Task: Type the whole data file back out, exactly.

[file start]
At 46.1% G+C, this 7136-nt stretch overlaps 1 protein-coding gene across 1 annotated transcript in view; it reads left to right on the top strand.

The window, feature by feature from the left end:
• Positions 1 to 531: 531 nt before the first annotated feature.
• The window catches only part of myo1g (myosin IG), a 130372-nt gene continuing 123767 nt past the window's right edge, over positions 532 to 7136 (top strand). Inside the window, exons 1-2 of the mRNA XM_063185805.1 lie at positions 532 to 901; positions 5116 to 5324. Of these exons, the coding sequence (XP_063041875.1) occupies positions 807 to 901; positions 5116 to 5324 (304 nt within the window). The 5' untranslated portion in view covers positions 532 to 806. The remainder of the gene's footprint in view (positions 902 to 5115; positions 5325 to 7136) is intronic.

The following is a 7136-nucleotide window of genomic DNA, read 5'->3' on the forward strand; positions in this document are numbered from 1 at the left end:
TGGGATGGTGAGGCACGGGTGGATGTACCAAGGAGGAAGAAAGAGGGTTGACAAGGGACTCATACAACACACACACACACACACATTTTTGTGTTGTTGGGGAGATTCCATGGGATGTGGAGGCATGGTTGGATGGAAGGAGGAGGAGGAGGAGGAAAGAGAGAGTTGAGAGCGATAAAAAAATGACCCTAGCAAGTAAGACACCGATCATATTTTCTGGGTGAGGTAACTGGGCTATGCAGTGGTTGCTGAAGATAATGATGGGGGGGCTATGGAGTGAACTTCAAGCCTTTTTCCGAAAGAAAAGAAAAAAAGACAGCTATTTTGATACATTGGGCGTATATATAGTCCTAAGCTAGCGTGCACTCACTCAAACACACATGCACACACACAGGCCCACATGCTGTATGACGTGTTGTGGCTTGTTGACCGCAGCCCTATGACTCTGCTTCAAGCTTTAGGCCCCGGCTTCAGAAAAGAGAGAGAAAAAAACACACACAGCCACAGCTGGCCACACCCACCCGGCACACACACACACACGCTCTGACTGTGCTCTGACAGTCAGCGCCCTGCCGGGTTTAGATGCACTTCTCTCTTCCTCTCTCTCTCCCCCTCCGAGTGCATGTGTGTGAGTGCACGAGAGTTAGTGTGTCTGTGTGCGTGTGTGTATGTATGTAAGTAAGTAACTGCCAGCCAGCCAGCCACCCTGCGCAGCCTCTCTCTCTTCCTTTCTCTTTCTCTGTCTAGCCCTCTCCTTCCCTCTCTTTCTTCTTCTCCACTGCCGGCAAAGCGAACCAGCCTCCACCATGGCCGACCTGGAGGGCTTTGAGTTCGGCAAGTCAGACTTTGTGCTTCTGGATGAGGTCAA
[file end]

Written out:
At 46.1% G+C, this 7136-nt stretch overlaps 1 protein-coding gene across 1 annotated transcript in view; it reads left to right on the top strand.

The window, feature by feature from the left end:
• Positions 1 to 531: 531 nt before the first annotated feature.
• The window catches only part of myo1g (myosin IG), a 130372-nt gene continuing 123767 nt past the window's right edge, over positions 532 to 7136 (top strand). Inside the window, exons 1-2 of the mRNA XM_063185805.1 lie at positions 532 to 901; positions 5116 to 5324. Of these exons, the coding sequence (XP_063041875.1) occupies positions 807 to 901; positions 5116 to 5324 (304 nt within the window). The 5' untranslated portion in view covers positions 532 to 806. The remainder of the gene's footprint in view (positions 902 to 5115; positions 5325 to 7136) is intronic.

The following is a 7136-nucleotide window of genomic DNA, read 5'->3' on the forward strand; positions in this document are numbered from 1 at the left end:
TGGGATGGTGAGGCACGGGTGGATGTACCAAGGAGGAAGAAAGAGGGTTGACAAGGGACTCATACAACACACACACACACACACATTTTTGTGTTGTTGGGGAGATTCCATGGGATGTGGAGGCATGGTTGGATGGAAGGAGGAGGAGGAGGAGGAAAGAGAGAGTTGAGAGCGATAAAAAAATGACCCTAGCAAGTAAGACACCGATCATATTTTCTGGGTGAGGTAACTGGGCTATGCAGTGGTTGCTGAAGATAATGATGGGGGGGCTATGGAGTGAACTTCAAGCCTTTTTCCGAAAGAAAAGAAAAAAAGACAGCTATTTTGATACATTGGGCGTATATATAGTCCTAAGCTAGCGTGCACTCACTCAAACACACATGCACACACACAGGCCCACATGCTGTATGACGTGTTGTGGCTTGTTGACCGCAGCCCTATGACTCTGCTTCAAGCTTTAGGCCCCGGCTTCAGAAAAGAGAGAGAAAAAAACACACACAGCCACAGCTGGCCACACCCACCCGGCACACACACACACACGCTCTGACTGTGCTCTGACAGTCAGCGCCCTGCCGGGTTTAGATGCACTTCTCTCTTCCTCTCTCTCTCCCCCTCCGAGTGCATGTGTGTGAGTGCACGAGAGTTAGTGTGTCTGTGTGCGTGTGTGTATGTATGTAAGTAAGTAACTGCCAGCCAGCCAGCCACCCTGCGCAGCCTCTCTCTCTTCCTTTCTCTTTCTCTGTCTAGCCCTCTCCTTCCCTCTCTTTCTTCTTCTCCACTGCCGGCAAAGCGAACCAGCCTCCACCATGGCCGACCTGGAGGGCTTTGAGTTCGGCAAGTCAGACTTTGTGCTTCTGGATGAGGTCAA